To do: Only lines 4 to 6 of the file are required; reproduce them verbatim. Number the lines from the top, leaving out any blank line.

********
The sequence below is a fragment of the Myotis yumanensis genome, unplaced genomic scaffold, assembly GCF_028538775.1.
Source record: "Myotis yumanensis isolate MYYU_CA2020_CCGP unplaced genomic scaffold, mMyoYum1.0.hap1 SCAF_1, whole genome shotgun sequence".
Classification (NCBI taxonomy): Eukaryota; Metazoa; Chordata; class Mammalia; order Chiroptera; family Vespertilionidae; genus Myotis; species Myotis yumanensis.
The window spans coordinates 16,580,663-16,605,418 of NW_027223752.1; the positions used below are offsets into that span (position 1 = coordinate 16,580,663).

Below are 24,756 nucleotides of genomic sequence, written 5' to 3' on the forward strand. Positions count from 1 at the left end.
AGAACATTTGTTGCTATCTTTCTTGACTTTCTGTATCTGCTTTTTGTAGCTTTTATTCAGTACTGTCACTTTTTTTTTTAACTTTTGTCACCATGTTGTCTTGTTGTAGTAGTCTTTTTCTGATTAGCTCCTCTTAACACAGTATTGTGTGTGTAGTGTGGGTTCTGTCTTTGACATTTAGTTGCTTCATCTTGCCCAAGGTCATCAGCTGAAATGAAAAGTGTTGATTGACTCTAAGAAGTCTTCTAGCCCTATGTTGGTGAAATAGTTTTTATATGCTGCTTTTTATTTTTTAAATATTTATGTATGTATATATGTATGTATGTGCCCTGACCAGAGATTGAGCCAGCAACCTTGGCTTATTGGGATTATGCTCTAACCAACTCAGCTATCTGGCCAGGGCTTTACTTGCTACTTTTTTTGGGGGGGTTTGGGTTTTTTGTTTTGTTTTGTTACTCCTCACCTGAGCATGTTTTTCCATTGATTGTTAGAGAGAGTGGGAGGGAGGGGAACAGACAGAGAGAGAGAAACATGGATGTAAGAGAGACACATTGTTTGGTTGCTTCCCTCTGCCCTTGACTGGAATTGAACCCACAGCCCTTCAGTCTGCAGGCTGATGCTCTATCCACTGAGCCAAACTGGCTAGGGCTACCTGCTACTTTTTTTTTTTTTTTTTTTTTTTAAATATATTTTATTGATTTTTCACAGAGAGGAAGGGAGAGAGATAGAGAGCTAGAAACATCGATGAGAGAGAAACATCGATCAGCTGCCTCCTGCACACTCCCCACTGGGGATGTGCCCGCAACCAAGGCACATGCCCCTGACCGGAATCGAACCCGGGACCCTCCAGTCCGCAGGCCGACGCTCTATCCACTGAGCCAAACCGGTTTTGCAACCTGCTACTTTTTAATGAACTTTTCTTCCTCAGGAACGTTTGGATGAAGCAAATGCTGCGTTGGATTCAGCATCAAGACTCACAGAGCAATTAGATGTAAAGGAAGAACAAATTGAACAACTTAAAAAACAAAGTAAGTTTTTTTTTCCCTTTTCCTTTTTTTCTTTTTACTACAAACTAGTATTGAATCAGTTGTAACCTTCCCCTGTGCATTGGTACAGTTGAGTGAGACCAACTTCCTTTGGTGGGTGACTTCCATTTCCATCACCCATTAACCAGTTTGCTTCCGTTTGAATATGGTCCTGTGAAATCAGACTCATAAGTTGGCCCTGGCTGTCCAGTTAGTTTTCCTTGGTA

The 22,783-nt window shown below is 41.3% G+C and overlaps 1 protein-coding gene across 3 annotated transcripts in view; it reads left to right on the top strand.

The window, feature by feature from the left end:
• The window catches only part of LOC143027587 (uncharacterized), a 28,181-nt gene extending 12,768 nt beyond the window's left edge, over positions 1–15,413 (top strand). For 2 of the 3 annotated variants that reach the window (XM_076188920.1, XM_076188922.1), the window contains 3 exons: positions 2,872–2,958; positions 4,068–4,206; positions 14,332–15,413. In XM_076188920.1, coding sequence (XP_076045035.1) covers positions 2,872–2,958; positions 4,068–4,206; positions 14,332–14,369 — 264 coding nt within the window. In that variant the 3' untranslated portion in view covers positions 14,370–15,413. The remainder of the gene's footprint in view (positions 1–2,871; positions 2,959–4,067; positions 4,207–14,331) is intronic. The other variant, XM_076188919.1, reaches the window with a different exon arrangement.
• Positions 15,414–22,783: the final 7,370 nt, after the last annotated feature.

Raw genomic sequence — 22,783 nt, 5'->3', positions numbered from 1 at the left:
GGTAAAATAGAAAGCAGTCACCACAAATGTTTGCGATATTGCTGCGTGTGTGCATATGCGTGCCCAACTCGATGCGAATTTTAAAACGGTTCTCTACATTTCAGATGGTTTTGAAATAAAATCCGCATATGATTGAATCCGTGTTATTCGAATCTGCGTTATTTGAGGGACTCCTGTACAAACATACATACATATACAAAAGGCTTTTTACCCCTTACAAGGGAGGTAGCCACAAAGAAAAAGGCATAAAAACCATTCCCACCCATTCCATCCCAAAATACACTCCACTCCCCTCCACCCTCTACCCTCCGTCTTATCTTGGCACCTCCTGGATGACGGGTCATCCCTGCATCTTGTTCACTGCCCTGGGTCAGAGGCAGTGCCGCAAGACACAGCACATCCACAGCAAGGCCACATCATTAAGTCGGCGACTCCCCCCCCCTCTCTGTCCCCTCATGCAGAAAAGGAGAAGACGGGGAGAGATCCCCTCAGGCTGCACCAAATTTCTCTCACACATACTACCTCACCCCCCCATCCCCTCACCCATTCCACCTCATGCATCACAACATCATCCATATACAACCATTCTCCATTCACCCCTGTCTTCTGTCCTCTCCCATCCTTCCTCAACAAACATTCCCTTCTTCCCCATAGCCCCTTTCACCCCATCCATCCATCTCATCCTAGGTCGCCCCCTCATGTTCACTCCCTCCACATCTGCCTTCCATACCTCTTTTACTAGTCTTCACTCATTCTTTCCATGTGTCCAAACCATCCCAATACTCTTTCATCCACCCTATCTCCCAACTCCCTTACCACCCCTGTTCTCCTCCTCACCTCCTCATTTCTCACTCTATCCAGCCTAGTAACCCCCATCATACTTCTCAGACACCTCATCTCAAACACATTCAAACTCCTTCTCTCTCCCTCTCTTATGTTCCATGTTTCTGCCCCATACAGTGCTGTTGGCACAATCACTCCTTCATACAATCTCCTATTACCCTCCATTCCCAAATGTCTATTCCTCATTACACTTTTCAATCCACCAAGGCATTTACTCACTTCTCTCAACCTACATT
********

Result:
The window spans coordinates 16,580,663-16,605,418 of NW_027223752.1; the positions used below are offsets into that span (position 1 = coordinate 16,580,663).

Below are 24,756 nucleotides of genomic sequence, written 5' to 3' on the forward strand. Positions count from 1 at the left end.
AGAACATTTGTTGCTATCTTTCTTGACTTTCTGTATCTGCTTTTTGTAGCTTTTATTCAGTACTGTCACTTTTTTTTTTAACTTTTGTCACCATGTTGTCTTGTTGTAGTAGTCTTTTTCTGATTAGCTCCTCTTAACACAGTATTGTGTGTGTAGTGTGGGTTCTGTCTTTGACATTTAGTTGCTTCATCTTGCCCAAGGTCATCAGCTGAAATGAAAAGTGTTGATTGACTCTAAGAAGTCTTCTAGCCCTATGTTGGTGAAATAGTTTTTATATGCTGCTTTTTATTTTTTAAATATTTATGTATGTATATATGTATGTATGTGCCCTGACCAGAGATTGAGCCAGCAACCTTGGCTTATTGGGATTATGCTCTAACCAACTCAGCTATCTGGCCAGGGCTTTACTTGCTACTTTTTTTGGGGGGGTTTGGGTTTTTTGTTTTGTTTTGTTACTCCTCACCTGAGCATGTTTTTCCATTGATTGTTAGAGAGAGTGGGAGGGAGGGGAACAGACAGAGAGAGAGAAACATGGATGTAAGAGAGACACATTGTTTGGTTGCTTCCCTCTGCCCTTGACTGGAATTGAACCCACAGCCCTTCAGTCTGCAGGCTGATGCTCTATCCACTGAGCCAAACTGGCTAGGGCTACCTGCTACTTTTTTTTTTTTTTTTTTTTTTTAAATATATTTTATTGATTTTTCACAGAGAGGAAGGGAGAGAGATAGAGAGCTAGAAACATCGATGAGAGAGAAACATCGATCAGCTGCCTCCTGCACACTCCCCACTGGGGATGTGCCCGCAACCAAGGCACATGCCCCTGACCGGAATCGAACCCGGGACCCTCCAGTCCGCAGGCCGACGCTCTATCCACTGAGCCAAACCGGTTTTGCAACCTGCTACTTTTTAATGAACTTTTCTTCCTCAGGAACGTTTGGATGAAGCAAATGCTGCGTTGGATTCAGCATCAAGACTCACAGAGCAATTAGATGTAAAGGAAGAACAAATTGAACAACTTAAAAAACAAAGTAAGTTTTTTTTTCCCTTTTCCTTTTTTTCTTTTTACTACAAACTAGTATTGAATCAGTTGTAACCTTCCCCTGTGCATTGGTACAGTTGAGTGAGACCAACTTCCTTTGGTGGGTGACTTCCATTTCCATCACCCATTAACCAGTTTGCTTCCGTTTGAATATGGTCCTGTGAAATCAGACTCATAAGTTGGCCCTGGCTGTCCAGTTAGTTTTCCTTGGTA